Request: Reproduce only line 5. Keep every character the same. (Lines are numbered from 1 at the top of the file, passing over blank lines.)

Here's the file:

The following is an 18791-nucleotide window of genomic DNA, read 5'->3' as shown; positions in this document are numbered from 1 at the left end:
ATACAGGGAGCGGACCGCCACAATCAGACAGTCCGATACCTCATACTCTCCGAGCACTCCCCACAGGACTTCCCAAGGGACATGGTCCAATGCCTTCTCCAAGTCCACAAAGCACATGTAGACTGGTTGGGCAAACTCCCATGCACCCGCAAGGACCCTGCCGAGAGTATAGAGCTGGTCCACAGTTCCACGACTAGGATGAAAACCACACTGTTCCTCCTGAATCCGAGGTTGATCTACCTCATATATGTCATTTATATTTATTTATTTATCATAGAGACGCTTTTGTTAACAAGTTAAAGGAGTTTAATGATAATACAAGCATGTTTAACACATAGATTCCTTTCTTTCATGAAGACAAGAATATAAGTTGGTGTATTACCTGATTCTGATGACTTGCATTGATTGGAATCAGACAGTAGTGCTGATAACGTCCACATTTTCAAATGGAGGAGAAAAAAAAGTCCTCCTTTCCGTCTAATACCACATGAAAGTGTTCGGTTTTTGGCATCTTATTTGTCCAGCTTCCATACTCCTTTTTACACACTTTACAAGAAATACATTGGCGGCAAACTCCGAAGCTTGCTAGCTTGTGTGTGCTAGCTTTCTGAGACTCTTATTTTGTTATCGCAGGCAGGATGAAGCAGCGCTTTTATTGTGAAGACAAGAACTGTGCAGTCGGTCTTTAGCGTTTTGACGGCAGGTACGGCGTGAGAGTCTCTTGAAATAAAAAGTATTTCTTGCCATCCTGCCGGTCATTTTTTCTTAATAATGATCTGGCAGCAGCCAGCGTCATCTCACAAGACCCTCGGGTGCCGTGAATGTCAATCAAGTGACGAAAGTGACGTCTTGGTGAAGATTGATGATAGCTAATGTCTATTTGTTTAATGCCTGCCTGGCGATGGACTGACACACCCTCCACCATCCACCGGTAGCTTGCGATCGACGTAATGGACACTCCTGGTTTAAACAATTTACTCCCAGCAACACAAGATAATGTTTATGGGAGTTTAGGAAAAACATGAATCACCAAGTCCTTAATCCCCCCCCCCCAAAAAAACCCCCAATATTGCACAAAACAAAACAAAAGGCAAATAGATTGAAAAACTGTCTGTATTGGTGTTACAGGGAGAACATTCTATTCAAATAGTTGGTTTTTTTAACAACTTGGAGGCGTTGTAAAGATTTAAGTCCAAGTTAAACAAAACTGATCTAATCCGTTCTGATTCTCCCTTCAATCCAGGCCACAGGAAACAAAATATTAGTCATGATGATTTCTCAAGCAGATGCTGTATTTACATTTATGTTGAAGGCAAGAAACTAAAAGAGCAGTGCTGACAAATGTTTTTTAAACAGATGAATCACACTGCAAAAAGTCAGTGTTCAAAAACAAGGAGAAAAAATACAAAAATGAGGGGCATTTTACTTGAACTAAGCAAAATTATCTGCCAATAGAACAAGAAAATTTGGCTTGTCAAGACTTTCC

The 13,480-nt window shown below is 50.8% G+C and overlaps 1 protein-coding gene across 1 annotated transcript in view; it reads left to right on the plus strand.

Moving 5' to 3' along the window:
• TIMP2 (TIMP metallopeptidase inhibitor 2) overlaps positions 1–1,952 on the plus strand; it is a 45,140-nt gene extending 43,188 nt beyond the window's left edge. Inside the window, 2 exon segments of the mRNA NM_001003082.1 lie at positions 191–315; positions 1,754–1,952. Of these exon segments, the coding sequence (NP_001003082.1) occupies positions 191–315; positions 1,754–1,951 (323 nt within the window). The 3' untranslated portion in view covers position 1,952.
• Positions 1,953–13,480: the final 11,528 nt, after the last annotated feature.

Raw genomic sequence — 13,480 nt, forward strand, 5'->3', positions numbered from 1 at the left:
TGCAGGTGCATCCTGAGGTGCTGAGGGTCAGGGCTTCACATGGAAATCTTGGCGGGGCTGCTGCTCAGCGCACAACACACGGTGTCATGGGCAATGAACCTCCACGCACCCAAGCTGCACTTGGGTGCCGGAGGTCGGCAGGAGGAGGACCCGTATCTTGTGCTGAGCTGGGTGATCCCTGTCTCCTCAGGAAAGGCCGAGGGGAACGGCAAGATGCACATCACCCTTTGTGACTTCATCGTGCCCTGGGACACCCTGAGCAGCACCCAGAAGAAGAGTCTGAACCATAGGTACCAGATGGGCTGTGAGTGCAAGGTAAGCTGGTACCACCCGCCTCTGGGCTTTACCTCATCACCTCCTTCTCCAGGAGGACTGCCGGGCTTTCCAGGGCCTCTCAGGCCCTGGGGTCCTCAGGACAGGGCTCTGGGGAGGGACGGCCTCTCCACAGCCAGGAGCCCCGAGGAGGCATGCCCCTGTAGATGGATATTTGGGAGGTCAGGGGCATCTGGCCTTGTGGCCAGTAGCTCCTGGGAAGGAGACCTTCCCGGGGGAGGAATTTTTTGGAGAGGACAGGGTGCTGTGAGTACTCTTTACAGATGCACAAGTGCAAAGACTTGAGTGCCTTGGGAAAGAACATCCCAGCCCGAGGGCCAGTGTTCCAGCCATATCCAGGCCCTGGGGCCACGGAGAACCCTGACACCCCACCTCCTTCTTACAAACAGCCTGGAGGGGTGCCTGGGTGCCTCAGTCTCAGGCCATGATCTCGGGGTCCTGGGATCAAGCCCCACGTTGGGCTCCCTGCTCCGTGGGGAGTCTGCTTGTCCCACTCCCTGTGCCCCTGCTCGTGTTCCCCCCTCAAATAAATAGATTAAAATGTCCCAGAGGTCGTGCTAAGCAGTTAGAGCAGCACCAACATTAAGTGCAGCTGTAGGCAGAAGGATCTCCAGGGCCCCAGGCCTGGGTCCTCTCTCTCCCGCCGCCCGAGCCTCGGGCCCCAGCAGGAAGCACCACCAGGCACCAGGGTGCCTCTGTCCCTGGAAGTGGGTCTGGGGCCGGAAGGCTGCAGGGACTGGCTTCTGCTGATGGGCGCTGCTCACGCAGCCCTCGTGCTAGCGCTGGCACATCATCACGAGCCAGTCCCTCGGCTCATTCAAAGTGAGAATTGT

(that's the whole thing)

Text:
• TIMP2 (TIMP metallopeptidase inhibitor 2) overlaps positions 1–1,952 on the plus strand; it is a 45,140-nt gene extending 43,188 nt beyond the window's left edge. Inside the window, 2 exon segments of the mRNA NM_001003082.1 lie at positions 191–315; positions 1,754–1,952. Of these exon segments, the coding sequence (NP_001003082.1) occupies positions 191–315; positions 1,754–1,951 (323 nt within the window). The 3' untranslated portion in view covers position 1,952.